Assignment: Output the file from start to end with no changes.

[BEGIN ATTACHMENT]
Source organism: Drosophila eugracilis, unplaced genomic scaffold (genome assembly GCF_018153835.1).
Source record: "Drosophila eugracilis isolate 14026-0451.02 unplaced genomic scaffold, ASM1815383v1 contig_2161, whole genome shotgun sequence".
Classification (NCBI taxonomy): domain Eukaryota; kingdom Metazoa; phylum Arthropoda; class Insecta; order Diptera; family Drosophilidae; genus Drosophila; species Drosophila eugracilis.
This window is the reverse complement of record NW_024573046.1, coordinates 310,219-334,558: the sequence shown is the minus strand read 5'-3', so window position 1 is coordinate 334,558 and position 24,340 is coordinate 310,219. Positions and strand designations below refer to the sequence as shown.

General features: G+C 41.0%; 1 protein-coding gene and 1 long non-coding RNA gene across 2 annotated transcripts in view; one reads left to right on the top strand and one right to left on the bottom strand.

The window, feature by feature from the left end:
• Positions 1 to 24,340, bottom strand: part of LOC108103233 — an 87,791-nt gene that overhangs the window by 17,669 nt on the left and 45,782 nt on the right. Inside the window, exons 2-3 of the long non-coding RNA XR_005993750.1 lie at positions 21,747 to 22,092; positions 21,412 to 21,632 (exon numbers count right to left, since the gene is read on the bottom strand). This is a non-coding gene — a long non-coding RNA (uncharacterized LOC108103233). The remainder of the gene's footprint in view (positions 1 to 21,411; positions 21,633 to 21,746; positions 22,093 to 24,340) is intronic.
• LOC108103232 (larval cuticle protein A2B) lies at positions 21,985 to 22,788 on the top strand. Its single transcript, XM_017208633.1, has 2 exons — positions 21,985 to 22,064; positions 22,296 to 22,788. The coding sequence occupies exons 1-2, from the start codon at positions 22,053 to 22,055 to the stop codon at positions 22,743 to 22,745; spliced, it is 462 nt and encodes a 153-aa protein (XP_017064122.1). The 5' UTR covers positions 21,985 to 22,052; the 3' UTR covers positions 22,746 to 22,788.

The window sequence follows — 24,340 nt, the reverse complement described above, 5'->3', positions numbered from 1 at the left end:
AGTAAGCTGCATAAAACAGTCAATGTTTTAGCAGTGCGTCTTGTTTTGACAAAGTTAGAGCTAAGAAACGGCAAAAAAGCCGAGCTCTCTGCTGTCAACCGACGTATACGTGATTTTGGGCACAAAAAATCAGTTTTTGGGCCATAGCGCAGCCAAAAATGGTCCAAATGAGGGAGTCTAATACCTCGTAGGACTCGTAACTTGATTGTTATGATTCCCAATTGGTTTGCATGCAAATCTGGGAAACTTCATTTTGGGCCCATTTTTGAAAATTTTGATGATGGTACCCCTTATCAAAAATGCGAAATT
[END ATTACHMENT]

Source organism: Drosophila eugracilis, unplaced genomic scaffold (genome assembly GCF_018153835.1).
Source record: "Drosophila eugracilis isolate 14026-0451.02 unplaced genomic scaffold, ASM1815383v1 contig_2161, whole genome shotgun sequence".
Classification (NCBI taxonomy): domain Eukaryota; kingdom Metazoa; phylum Arthropoda; class Insecta; order Diptera; family Drosophilidae; genus Drosophila; species Drosophila eugracilis.
This window is the reverse complement of record NW_024573046.1, coordinates 310,219-334,558: the sequence shown is the minus strand read 5'-3', so window position 1 is coordinate 334,558 and position 24,340 is coordinate 310,219. Positions and strand designations below refer to the sequence as shown.

General features: G+C 41.0%; 1 protein-coding gene and 1 long non-coding RNA gene across 2 annotated transcripts in view; one reads left to right on the top strand and one right to left on the bottom strand.

The window, feature by feature from the left end:
• Positions 1 to 24,340, bottom strand: part of LOC108103233 — an 87,791-nt gene that overhangs the window by 17,669 nt on the left and 45,782 nt on the right. Inside the window, exons 2-3 of the long non-coding RNA XR_005993750.1 lie at positions 21,747 to 22,092; positions 21,412 to 21,632 (exon numbers count right to left, since the gene is read on the bottom strand). This is a non-coding gene — a long non-coding RNA (uncharacterized LOC108103233). The remainder of the gene's footprint in view (positions 1 to 21,411; positions 21,633 to 21,746; positions 22,093 to 24,340) is intronic.
• LOC108103232 (larval cuticle protein A2B) lies at positions 21,985 to 22,788 on the top strand. Its single transcript, XM_017208633.1, has 2 exons — positions 21,985 to 22,064; positions 22,296 to 22,788. The coding sequence occupies exons 1-2, from the start codon at positions 22,053 to 22,055 to the stop codon at positions 22,743 to 22,745; spliced, it is 462 nt and encodes a 153-aa protein (XP_017064122.1). The 5' UTR covers positions 21,985 to 22,052; the 3' UTR covers positions 22,746 to 22,788.

The window sequence follows — 24,340 nt, the reverse complement described above, 5'->3', positions numbered from 1 at the left end:
AGTAAGCTGCATAAAACAGTCAATGTTTTAGCAGTGCGTCTTGTTTTGACAAAGTTAGAGCTAAGAAACGGCAAAAAAGCCGAGCTCTCTGCTGTCAACCGACGTATACGTGATTTTGGGCACAAAAAATCAGTTTTTGGGCCATAGCGCAGCCAAAAATGGTCCAAATGAGGGAGTCTAATACCTCGTAGGACTCGTAACTTGATTGTTATGATTCCCAATTGGTTTGCATGCAAATCTGGGAAACTTCATTTTGGGCCCATTTTTGAAAATTTTGATGATGGTACCCCTTATCAAAAATGCGAAATT